Bacardi Tournament to finally go ahead
Fingers crossed, there will finally be a major fishing tournament this weekend.
After massive rescheduling and a pair of postponements, the Bacardi Angling Tournament is slated for tomorrow. Hooray!
Recognising that the twenty-odd original entrants will have made changes including removing their craft from the water in advance of the storms and, simply, some individual's availability will also have changed; the organisers have seen fit to open the tournament up to pretty much anyone who wants to fish it.
Confirmation and details may be had by contacting Bacardi on 298-1014.
The forecast is for light to moderate winds with seas of a similar nature. About the only negative is that what wind there will be will be coming from the eastern quadrant and that is not usually for best fishing; but at this late stage of the season, the next few weekends could easily be wrought with gales and be unfishable.
This outlook is certainly fine enough to allow for a reasonable day out on the briny with the catching part of the angling being pretty much up to the fish.
On that front, things are encouraging. There are certainly enough indications that the autumnal wahoo run is on and its magnitude has yet to be realised.
Some years are definitely better than others, but some run is better than no run at all. The latter case is rare but not totally unheard of.
In any event, at least one commercial boat had a good day with the wahoo last week.
Using live robins collected earlier in the day, the catch amounted to over 400 pounds of wahoo.
A quick estimate of individual fish suggests something like 40 pounds apiece – live baits tend to attract the attention of larger fish while trolled baits often entice school-sized specimens.
The latter might produce greater numbers but there is a tradeoff.
Tactics for tomorrow will likely be varied. There are those who prefer to stick to traditional trolling of baits and lures at this time of the year.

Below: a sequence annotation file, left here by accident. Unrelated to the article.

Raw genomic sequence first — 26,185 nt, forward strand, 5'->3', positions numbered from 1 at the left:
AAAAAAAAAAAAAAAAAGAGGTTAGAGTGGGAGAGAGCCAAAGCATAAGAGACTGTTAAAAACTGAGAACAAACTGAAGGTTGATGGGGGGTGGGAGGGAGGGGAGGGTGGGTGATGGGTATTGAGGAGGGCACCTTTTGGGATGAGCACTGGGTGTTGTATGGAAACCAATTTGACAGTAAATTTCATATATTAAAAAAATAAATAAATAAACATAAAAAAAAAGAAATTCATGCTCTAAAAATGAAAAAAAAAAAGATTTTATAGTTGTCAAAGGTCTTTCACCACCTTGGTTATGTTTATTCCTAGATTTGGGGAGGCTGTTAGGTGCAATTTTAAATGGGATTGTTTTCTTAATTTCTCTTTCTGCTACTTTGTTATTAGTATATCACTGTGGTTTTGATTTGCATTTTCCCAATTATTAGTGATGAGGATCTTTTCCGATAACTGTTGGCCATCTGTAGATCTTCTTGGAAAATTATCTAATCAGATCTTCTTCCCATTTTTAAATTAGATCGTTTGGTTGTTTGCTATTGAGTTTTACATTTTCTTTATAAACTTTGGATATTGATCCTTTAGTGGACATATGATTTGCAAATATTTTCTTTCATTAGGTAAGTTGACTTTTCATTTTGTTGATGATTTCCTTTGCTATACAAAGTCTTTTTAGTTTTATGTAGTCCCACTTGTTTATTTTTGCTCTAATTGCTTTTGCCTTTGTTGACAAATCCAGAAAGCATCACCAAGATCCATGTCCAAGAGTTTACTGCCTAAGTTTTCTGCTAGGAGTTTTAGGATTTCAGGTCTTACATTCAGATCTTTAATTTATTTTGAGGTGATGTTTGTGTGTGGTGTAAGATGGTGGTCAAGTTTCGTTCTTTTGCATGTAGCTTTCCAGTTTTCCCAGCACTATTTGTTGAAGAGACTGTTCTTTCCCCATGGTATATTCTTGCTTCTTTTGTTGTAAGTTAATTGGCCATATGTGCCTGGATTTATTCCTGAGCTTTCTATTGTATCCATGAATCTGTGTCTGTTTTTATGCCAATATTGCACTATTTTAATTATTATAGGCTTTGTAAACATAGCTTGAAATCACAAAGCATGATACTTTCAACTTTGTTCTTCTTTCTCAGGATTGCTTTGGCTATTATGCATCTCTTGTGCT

The theory is that allows the boat to cover that much more water and, hopefully, encountering more fish. It does allow for some variety, though.
While wahoo will be the main target species, yellowfin, dolphin, barracuda and other species will all pretty much take a troll from time to time.
Even amberjack and bonita have stormed up to the surface to hit a troll bait; not often but it does happen.
Given that the tournament is open to any game species, other than sharks and billfish, over 20 pounds this may not be a bad way of catching something enterable.
Chumming is another popular technique. For one, it is easy on fuel and, for another, it is a lot quieter.
The drone of engines all day long can be either infuriating or soporific.
Yellowfin tuna are the principal target here although chumming is often a precursor to a third, and effective, method – live baiting.
Thus far, the preferred live bait has been robins and while there are suggestions that juvenile mackerel and tuna are about, many will want to stick to this tried and true bait that just about every predator will quite recklessly devour.
Quite apart from obtaining live baits that can fished from an anchored boat or trolled or drifted or even put out on a kite rig, chumming is a proven method of catching just about everything that lives in the sea.
Although yellowfin are the largest tuan species likely to be encountered, there are blackfin, little tunny (mackerel) and skipjack all of which can better the tournament minimum weight.
As the bait sinks away, amberjack, horse-eye bonitas and other jacks are all likely to take baits. Quite apart from tournament qualifying fish, there are also things like yellowtail snapper and flag rockfish that are most welcome additions to the fish box even if they are not destined for the weigh-in.
And, just a “heads up”, although it looked like this tournament was going to be the swansong for this season, there are apparently a number of people trying to organise a “wahoo only” tournament to take advantage of the autumnal run.
Details are still a bit sketchy but anyone trying to make up for what has been lost this year might be advised to keep their eyes and ears open for any developments on this front.
Tournament fishing aside, the next couple of weeks usually represent the last chances for even the most casual anglers to stock up on some fish. Properly packaged, fillets and steaks can last a few month's in the freezer; a welcome alternative as the holiday season looms dimly on the horizon. After all, what better excuse to go in search of Tight Lines!!!